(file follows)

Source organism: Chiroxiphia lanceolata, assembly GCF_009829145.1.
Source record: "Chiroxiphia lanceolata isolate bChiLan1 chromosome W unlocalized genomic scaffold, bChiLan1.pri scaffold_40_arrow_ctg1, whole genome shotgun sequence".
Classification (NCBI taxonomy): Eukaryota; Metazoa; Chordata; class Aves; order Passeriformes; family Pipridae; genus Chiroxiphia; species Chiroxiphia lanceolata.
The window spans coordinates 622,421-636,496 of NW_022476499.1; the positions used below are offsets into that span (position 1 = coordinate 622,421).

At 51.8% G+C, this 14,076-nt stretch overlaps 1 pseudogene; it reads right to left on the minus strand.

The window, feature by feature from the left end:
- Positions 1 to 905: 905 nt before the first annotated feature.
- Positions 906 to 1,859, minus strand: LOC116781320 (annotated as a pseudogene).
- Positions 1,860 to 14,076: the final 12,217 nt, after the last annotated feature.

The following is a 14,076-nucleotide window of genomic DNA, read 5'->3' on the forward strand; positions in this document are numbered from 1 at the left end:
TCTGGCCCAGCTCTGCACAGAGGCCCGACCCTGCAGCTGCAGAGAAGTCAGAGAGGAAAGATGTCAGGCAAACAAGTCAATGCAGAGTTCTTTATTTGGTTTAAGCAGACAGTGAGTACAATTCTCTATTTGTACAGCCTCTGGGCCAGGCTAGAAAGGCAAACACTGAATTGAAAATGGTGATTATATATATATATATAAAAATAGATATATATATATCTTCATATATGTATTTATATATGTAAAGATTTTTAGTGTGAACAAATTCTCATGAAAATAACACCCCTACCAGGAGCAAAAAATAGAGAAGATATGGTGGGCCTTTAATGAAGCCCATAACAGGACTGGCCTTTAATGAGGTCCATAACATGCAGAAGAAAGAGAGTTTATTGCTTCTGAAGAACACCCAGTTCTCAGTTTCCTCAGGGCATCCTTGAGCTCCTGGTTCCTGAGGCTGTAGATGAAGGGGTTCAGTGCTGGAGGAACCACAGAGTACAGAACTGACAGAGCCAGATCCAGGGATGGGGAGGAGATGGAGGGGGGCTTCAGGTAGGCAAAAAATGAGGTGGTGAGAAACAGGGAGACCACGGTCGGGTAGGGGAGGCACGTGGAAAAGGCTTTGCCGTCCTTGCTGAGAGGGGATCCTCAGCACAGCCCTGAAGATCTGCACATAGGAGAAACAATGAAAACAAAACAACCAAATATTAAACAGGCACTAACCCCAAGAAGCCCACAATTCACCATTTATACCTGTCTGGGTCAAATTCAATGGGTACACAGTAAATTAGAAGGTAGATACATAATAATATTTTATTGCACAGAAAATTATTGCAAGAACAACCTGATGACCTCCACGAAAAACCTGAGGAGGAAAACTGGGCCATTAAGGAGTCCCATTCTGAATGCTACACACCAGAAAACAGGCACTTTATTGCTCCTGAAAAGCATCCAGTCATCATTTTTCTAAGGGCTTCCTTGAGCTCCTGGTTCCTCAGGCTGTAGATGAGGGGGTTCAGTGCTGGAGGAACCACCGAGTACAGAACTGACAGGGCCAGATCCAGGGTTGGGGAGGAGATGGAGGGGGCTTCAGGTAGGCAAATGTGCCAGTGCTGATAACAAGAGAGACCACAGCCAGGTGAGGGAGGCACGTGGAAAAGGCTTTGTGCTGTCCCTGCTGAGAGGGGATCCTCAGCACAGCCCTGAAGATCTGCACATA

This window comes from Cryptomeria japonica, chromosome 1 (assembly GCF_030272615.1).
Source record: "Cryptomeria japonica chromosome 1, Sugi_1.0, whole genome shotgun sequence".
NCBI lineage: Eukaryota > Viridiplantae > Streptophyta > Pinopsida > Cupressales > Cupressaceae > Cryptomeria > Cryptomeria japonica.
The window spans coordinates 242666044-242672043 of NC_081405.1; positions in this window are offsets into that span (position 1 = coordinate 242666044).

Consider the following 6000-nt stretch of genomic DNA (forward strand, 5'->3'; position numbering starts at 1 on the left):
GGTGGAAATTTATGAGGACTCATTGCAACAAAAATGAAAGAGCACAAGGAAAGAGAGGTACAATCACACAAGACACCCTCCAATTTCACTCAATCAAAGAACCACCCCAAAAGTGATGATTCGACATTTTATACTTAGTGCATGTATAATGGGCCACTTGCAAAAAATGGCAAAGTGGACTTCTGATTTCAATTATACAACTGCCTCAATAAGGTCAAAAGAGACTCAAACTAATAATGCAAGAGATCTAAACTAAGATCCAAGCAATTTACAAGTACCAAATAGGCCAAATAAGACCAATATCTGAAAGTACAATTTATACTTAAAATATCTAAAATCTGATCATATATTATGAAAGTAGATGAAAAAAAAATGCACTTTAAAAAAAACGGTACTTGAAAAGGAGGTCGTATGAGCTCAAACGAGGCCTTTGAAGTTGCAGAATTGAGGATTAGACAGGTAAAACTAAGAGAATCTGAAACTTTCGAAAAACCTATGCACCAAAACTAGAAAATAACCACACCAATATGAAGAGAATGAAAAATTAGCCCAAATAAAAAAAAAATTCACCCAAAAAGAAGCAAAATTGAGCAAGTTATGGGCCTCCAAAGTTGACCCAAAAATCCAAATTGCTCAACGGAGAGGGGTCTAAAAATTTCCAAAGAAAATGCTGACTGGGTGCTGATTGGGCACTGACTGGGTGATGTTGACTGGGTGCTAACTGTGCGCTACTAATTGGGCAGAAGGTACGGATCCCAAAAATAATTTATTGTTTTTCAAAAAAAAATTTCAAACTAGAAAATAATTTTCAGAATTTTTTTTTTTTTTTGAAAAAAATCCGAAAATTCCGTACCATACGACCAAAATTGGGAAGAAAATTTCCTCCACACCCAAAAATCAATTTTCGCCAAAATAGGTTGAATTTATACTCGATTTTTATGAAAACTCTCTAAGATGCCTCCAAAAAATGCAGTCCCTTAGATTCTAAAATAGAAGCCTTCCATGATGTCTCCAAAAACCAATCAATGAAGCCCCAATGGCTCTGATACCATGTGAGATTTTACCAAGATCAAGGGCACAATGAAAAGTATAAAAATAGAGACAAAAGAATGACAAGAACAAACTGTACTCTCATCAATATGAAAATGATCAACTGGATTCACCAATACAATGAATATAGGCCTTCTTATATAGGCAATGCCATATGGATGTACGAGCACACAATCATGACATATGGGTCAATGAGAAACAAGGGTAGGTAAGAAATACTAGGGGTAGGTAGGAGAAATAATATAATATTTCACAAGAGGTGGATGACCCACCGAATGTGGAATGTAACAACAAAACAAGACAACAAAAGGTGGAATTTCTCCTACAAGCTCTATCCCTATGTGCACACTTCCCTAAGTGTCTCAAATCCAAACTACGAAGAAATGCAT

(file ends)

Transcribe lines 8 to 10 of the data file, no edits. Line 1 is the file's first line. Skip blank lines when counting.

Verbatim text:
- Positions 906 to 1,859, minus strand: LOC116781320 (annotated as a pseudogene).
- Positions 1,860 to 14,076: the final 12,217 nt, after the last annotated feature.

The following is a 14,076-nucleotide window of genomic DNA, read 5'->3' on the forward strand; positions in this document are numbered from 1 at the left end: